A Charlotte mother is trying to find the woman she says helped saved her daughters life during an emergency on Interstate 277 last week.
Jill Fowler said her daughter, Mia, who turns 3 in November, was diagnosed with a nut allergy when she was 14 months old. Coming in contact with peanuts, pistachios and hazelnuts can be deadly, causing hives, lowering her blood pressure and making it hard for Mia to breathe.
On Tuesday afternoon, Fowler, who is 8 months pregnant, was driving Mia home from a play-date. Just before they left, Mia began eating a vegan chocolate chip cookie. Fowler said the list of ingredients didnt include anything Mia was allergic to.
Within 10 minutes after taking the first bite, however, Mia started having a potentially fatal allergic reaction, Fowler said. Making matters worse, they were on Interstate 277, just north of uptown, stuck in rush-hour traffic.
She started saying that the cookie was spicy, Fowler said. She was talking funny a little and acting a little weird. Mia started crying, and I looked back, and she was drooling. You could tell she was struggling breathing. And she started throwing up.
Fowler carries two EpiPens in her purse for Mia. The pens or epinephrine auto-injectors hold a dose of the drug epinephrine, which is used to treat anyphylactic shock.
It was clear that Mia needed her EpiPen, but Fowlers SUV was in stop-and-go traffic on the highway. She tried to maneuver her SUV over several lanes of traffic into the breakdown lane, but there was too much traffic. And Mia was getting worse.
So Fowler says she put on her hazard lights, and dodged oncoming traffic to go to her daughters door.
In her head, she tried to remember how to inject the life-saving drug into her daughter.
You have to really swing your arm and jam it, and it clicks, Fowler said. And then you have to hold it for 10 seconds. And you have to do it in a certain part of the thigh. The best place is more to the side.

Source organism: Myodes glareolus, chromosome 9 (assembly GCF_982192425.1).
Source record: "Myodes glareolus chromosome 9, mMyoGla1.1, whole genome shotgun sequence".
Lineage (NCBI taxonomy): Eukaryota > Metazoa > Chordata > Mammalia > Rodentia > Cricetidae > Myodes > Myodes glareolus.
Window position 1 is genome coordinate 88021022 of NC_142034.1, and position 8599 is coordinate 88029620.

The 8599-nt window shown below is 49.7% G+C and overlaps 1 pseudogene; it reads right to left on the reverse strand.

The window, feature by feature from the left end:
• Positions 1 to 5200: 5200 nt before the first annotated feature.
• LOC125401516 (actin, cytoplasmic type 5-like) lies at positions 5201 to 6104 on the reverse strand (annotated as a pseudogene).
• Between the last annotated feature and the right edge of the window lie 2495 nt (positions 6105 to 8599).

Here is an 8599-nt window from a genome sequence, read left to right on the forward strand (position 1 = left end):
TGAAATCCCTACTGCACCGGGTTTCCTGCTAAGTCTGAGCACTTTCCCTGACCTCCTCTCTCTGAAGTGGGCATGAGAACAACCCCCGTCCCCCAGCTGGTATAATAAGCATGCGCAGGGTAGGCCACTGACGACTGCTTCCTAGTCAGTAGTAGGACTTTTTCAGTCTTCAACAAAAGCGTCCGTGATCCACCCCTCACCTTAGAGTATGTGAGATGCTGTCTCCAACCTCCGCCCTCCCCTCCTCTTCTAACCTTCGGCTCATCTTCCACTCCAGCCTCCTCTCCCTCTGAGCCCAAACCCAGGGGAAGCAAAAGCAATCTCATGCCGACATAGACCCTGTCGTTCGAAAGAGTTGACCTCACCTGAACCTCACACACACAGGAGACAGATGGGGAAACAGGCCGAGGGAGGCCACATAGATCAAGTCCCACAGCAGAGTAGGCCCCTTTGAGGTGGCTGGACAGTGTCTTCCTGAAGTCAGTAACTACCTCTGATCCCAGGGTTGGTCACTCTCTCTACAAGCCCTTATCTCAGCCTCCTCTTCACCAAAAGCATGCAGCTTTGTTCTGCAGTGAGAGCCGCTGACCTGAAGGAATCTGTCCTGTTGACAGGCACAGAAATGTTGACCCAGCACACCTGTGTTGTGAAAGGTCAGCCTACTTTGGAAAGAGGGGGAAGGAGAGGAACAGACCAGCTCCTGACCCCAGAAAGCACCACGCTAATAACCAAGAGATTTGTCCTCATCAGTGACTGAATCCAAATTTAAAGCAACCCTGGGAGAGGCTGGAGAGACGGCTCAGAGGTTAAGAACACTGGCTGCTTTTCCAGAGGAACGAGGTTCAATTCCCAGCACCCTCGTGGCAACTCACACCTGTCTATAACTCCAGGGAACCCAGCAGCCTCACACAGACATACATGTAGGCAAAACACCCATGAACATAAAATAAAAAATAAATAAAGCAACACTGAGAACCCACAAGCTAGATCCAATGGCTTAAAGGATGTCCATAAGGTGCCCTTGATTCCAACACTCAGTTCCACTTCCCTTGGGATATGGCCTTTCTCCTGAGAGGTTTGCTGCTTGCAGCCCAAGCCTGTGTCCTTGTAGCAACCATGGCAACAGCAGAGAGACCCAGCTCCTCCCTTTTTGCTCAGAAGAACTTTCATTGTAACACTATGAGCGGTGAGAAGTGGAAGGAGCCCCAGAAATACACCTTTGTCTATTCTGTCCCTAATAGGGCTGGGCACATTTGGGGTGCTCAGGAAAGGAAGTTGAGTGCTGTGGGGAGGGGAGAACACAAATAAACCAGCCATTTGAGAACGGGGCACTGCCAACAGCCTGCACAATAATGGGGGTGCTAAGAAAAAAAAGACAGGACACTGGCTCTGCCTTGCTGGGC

But I was so frantic, I couldnt even get the cap off, she said.
A woman in a gray Mini Cooper arrived about that time. The woman asked whether Fowler needed help, then came to her side. Another motorist dialed 911.
Fowler said she doesnt remember many details about the woman, because she was focused on Mia, who struggled to breathe.
Every minute she was getting worse. I couldnt remember how to use the EpiPen.
She removed the cap and the protective seal, then pushed the pen into her daughters leg. But in her panic, she said, she didnt think she held it down for long enough. Mia didnt improve.
Fowler had one EpiPen left, but I didnt think I could do it. Then the woman asked, do you want me to do it?
Fowler said yes. The woman read the instructions on the EpiPen, then Fowler held Mia down while the woman injected the girl.
It wasnt immediately clear whether the medicine worked. But when fire trucks and paramedics picked their way through traffic and came to the SUV minutes later, they said Mia had stabilized. She was crying, which meant she could breathe.
They put her on a gurney and into the ambulance, then helped Fowler into the back for the trip to the hospital.
But Fowler hasnt seen or heard from the woman since the doors to the ambulance closed, and she would like to find the good Samaritan.
I just want to be able to thank her and give her a big hug, Fowler said. I want her to understand that she helped save Mias life.
Wootson: 704-358-5046; Twitter: @CleveWootson
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